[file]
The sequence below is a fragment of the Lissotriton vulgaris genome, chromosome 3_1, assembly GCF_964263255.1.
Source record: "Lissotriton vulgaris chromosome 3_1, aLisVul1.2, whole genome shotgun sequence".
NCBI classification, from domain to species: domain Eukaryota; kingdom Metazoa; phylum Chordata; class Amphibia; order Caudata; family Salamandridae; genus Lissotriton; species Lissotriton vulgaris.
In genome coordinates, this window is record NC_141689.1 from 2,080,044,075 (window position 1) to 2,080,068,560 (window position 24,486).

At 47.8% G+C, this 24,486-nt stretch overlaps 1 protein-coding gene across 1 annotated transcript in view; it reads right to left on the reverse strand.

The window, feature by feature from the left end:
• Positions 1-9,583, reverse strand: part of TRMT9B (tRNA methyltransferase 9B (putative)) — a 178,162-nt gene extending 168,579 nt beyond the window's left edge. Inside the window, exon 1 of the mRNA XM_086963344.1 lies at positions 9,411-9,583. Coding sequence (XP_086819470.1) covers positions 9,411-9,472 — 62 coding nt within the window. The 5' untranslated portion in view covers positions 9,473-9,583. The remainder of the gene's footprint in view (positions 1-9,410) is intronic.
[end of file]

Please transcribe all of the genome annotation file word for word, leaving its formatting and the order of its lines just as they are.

The sequence below is a fragment of the Lissotriton vulgaris genome, chromosome 3_1, assembly GCF_964263255.1.
Source record: "Lissotriton vulgaris chromosome 3_1, aLisVul1.2, whole genome shotgun sequence".
NCBI classification, from domain to species: domain Eukaryota; kingdom Metazoa; phylum Chordata; class Amphibia; order Caudata; family Salamandridae; genus Lissotriton; species Lissotriton vulgaris.
In genome coordinates, this window is record NC_141689.1 from 2,080,044,075 (window position 1) to 2,080,068,560 (window position 24,486).

At 47.8% G+C, this 24,486-nt stretch overlaps 1 protein-coding gene across 1 annotated transcript in view; it reads right to left on the reverse strand.

The window, feature by feature from the left end:
• Positions 1-9,583, reverse strand: part of TRMT9B (tRNA methyltransferase 9B (putative)) — a 178,162-nt gene extending 168,579 nt beyond the window's left edge. Inside the window, exon 1 of the mRNA XM_086963344.1 lies at positions 9,411-9,583. Coding sequence (XP_086819470.1) covers positions 9,411-9,472 — 62 coding nt within the window. The 5' untranslated portion in view covers positions 9,473-9,583. The remainder of the gene's footprint in view (positions 1-9,410) is intronic.